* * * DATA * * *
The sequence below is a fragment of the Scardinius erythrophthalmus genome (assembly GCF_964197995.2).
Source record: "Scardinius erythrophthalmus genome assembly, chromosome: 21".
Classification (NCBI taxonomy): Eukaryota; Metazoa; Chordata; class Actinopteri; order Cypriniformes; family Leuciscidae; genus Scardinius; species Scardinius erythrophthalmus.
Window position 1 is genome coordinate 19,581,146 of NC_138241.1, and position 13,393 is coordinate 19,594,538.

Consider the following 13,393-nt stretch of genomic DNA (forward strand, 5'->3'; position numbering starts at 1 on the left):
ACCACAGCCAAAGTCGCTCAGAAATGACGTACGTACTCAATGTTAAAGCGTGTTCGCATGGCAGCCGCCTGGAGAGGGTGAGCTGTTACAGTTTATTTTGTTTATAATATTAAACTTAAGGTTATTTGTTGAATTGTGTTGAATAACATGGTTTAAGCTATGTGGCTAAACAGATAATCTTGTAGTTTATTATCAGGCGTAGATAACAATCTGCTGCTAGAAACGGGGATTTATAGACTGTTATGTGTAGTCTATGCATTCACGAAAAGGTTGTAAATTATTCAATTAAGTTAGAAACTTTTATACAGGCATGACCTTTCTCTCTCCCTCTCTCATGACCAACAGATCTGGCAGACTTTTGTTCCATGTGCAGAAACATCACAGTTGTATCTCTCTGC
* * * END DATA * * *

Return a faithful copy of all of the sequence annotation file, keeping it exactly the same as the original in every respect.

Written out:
The sequence below is a fragment of the Scardinius erythrophthalmus genome (assembly GCF_964197995.2).
Source record: "Scardinius erythrophthalmus genome assembly, chromosome: 21".
Classification (NCBI taxonomy): Eukaryota; Metazoa; Chordata; class Actinopteri; order Cypriniformes; family Leuciscidae; genus Scardinius; species Scardinius erythrophthalmus.
Window position 1 is genome coordinate 19,581,146 of NC_138241.1, and position 13,393 is coordinate 19,594,538.

Consider the following 13,393-nt stretch of genomic DNA (forward strand, 5'->3'; position numbering starts at 1 on the left):
ACCACAGCCAAAGTCGCTCAGAAATGACGTACGTACTCAATGTTAAAGCGTGTTCGCATGGCAGCCGCCTGGAGAGGGTGAGCTGTTACAGTTTATTTTGTTTATAATATTAAACTTAAGGTTATTTGTTGAATTGTGTTGAATAACATGGTTTAAGCTATGTGGCTAAACAGATAATCTTGTAGTTTATTATCAGGCGTAGATAACAATCTGCTGCTAGAAACGGGGATTTATAGACTGTTATGTGTAGTCTATGCATTCACGAAAAGGTTGTAAATTATTCAATTAAGTTAGAAACTTTTATACAGGCATGACCTTTCTCTCTCCCTCTCTCATGACCAACAGATCTGGCAGACTTTTGTTCCATGTGCAGAAACATCACAGTTGTATCTCTCTGC